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On Saturday, August 26, the Latino Muslim Community witnessed the launching of IslamInSpanish Atlanta. On a beautiful gathering where we partnered with a local Halal restaurant, Jannah Soul Food.
According to a 2015 PBS report “Hispanic Muslims are one of the fastest growing segments of Islam in the US”, yet here in Atlanta we were not organized as a group. We were not actively encouraging an open dialogue between the Latino and the Muslim communities. And those who accepted Islam often felt like they didn’t fit in their mixed Muslim communities. Due to the overwhelming feeling of loneliness they leave Islam feeling crushed and out of place.
Here is where IslamInSpanish Atlanta Chapter comes in. The Mission of IslamInSpanish is to inspire, lead and pioneer solutions in educating Latinos and other communities about Islam in the Spanish language through media production and grassroots outreach worldwide.
Shareefa Carrión, also one of IslamInSpanish Atlanta coordinators, has experienced firsthand on how Latino Muslims struggle with their identities. For Afro Latinos it is easier to assimilate into the African American community based upon their skin tone. Many African Americans do not know that there are Black Latinos who speak Spanish. Even though they are accepted whole heartedly, there is still a feeling of being alone. Even when being surround by Muslims. One of Shareefa’s favorite quotes is “Islam Es Para Todos!” (Islam is for everyone). Having to constantly explain to Latinos, that ‘no she is not married to an Arab’. Also explaining to African Americans, who have never met a Latino person in their life, ‘yes I am Latina Muslim who was born and raised as a Muslim’. She often ends the conversation with “Islam Es Para Todos!”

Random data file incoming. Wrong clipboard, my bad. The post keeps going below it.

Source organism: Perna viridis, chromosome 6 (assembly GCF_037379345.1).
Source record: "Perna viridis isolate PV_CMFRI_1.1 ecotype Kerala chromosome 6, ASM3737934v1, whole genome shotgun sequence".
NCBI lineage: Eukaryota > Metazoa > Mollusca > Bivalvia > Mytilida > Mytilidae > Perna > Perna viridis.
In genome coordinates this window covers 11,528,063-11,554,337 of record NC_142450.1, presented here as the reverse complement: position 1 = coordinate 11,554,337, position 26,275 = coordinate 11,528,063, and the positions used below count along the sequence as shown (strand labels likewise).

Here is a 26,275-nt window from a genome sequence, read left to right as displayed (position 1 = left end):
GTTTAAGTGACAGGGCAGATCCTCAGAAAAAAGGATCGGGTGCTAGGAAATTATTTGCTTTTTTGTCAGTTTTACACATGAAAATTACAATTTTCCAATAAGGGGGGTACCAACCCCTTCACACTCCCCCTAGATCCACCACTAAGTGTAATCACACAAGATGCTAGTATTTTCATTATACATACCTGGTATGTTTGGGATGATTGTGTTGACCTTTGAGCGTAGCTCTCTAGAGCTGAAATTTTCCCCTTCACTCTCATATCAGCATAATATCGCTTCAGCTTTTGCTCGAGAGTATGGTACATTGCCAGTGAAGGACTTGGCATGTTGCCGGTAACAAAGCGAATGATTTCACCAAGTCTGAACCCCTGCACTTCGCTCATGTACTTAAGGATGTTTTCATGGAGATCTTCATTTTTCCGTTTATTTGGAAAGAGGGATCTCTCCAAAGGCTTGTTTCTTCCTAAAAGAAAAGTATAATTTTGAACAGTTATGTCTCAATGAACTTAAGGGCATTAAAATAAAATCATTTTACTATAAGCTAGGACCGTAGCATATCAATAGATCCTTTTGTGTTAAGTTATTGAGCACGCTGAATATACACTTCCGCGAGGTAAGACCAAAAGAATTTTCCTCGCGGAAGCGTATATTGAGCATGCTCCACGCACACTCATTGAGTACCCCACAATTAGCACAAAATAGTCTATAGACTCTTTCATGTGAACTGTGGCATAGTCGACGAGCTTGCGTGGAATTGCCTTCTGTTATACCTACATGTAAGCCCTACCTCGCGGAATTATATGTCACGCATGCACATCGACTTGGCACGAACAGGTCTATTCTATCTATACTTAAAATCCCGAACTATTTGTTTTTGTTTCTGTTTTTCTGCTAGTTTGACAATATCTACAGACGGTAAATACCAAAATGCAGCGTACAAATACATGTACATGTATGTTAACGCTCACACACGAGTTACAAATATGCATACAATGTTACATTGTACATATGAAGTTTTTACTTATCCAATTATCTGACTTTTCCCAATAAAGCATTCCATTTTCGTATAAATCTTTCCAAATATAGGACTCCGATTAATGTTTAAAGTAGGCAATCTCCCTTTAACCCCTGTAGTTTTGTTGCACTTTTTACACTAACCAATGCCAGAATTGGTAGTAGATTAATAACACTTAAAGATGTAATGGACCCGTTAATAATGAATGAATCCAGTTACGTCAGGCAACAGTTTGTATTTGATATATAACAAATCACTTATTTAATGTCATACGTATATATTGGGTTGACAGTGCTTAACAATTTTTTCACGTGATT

Although as Muslims we should not see difference between one another in terms of ethnicity or culture, we still gravitate towards it. And we tend to feel more comfortable when we meet someone who speaks the same language, has the same traditions, similar ways in growing up, same foods… the whole enchilada. And in the case of a convert sometimes is the only way to feel a sense of family and being at home.
For me the story is a little different. See I became a Muslim in the year 2000. I was living in Dominican Republic at the time. The Muslim community then consisted mainly of Medical students who came from the US and Canada. There was a tiny Musallah in Downtown. The Khutbah and the weekend classes were in English. And apart from a few Spanish pamphlets and Qur’an translations everything else in the bookshelves was English too. I forced myself to read the advance Islamic books and I used to carry an English-Spanish dictionary with me to be able to understand what I was reading. Soon I became the translator to the Sunday School teacher, and when she left I was asked to take her place. After the 9/11 attacks I was asked to participate in multiple media interviews. Mind you I was still a new Muslim, but understanding the ‘English language’ and being fluent in Spanish suddenly made me qualified. Hard as I tried, I couldn’t find books in Spanish about Islam, so I started translating the English ones in my own Y2K computer to make it easier to use them for my classes.
Imagine my excitement when I moved to the US and found out that there was a group in Texas that like me saw the need to facilitate quality Islamic material to the Latino Community, yet they were light years ahead of me in their achievements. And that is why I am so honored today to be part of this organization.
I think I speak also from Shareefa and the whole team of volunteers when I say we look forward to working with the different communities and organizations around Atlanta to educate, support and help build bridges and understanding between the Latinos and the Muslims.
To learn more about the work IslamInSpanish is doing in the US and abroad visit their website IslamInSpanish.org
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